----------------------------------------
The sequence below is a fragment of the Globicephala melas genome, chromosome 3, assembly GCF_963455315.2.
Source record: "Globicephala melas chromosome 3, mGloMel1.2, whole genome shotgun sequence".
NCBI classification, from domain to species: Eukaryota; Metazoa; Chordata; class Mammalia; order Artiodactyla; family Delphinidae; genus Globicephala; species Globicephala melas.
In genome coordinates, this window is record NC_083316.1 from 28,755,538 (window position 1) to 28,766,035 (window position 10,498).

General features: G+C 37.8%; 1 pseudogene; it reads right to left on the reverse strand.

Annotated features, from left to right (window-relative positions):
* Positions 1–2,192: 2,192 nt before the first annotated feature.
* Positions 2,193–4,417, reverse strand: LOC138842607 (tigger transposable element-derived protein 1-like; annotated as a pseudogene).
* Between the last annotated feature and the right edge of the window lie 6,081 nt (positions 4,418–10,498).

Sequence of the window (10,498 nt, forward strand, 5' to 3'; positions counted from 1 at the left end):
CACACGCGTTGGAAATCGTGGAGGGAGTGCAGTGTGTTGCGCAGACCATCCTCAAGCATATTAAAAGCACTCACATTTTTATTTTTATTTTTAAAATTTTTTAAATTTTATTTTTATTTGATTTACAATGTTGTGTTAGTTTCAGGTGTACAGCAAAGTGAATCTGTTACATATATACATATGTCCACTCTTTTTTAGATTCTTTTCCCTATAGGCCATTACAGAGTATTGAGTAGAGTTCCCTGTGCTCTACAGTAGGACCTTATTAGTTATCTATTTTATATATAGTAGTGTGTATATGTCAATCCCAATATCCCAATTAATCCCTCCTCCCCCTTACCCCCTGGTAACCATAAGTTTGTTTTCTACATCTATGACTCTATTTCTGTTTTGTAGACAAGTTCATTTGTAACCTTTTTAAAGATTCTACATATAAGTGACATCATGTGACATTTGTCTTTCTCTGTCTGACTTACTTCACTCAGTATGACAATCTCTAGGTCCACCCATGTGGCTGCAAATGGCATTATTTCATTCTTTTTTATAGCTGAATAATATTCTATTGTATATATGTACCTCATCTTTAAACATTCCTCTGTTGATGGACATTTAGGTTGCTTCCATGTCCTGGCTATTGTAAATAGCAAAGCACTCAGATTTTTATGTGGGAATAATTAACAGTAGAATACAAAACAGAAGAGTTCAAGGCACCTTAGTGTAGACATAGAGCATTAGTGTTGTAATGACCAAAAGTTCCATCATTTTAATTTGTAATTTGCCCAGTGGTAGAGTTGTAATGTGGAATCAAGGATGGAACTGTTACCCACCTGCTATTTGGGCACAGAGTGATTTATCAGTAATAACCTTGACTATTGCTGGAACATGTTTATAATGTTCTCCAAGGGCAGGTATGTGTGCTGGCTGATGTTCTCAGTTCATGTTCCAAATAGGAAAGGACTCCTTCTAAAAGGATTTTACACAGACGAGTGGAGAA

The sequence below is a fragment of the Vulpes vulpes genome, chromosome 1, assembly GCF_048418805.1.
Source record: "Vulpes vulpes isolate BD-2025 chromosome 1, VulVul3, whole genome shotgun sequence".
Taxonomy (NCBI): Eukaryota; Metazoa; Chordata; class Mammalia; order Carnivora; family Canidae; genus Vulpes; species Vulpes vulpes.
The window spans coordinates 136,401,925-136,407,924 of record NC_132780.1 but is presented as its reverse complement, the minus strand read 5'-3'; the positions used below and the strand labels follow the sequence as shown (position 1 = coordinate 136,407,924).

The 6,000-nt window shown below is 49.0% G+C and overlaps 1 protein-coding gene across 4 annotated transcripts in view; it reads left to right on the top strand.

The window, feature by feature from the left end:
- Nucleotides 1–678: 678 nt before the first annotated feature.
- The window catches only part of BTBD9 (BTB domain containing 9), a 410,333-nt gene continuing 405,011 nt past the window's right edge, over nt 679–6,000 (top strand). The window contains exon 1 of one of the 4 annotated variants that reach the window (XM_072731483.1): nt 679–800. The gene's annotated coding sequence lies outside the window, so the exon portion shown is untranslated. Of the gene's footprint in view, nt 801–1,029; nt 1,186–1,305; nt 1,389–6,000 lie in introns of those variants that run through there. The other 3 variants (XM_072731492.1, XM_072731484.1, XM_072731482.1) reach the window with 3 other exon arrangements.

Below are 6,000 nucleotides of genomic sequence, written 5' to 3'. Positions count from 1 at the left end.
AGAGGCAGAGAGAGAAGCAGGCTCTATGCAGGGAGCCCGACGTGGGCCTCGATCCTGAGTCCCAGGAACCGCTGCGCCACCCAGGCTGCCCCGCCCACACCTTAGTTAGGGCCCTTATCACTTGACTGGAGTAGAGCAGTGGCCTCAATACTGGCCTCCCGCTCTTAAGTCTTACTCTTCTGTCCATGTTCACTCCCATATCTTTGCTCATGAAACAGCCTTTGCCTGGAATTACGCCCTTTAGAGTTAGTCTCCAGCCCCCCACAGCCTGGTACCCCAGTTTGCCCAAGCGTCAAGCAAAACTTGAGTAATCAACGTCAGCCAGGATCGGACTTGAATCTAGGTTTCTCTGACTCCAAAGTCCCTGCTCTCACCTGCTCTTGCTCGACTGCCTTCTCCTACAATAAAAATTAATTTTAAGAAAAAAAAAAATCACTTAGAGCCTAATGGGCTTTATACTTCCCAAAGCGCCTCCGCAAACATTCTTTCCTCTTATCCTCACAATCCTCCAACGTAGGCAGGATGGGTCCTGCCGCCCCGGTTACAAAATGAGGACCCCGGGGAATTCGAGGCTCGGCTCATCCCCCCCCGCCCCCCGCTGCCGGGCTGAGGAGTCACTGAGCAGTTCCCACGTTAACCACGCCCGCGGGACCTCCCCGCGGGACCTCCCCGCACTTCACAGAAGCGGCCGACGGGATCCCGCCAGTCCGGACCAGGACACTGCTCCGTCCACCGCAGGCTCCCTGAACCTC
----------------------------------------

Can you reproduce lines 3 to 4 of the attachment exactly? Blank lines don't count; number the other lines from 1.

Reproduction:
NCBI classification, from domain to species: Eukaryota; Metazoa; Chordata; class Mammalia; order Artiodactyla; family Delphinidae; genus Globicephala; species Globicephala melas.
In genome coordinates, this window is record NC_083316.1 from 28,755,538 (window position 1) to 28,766,035 (window position 10,498).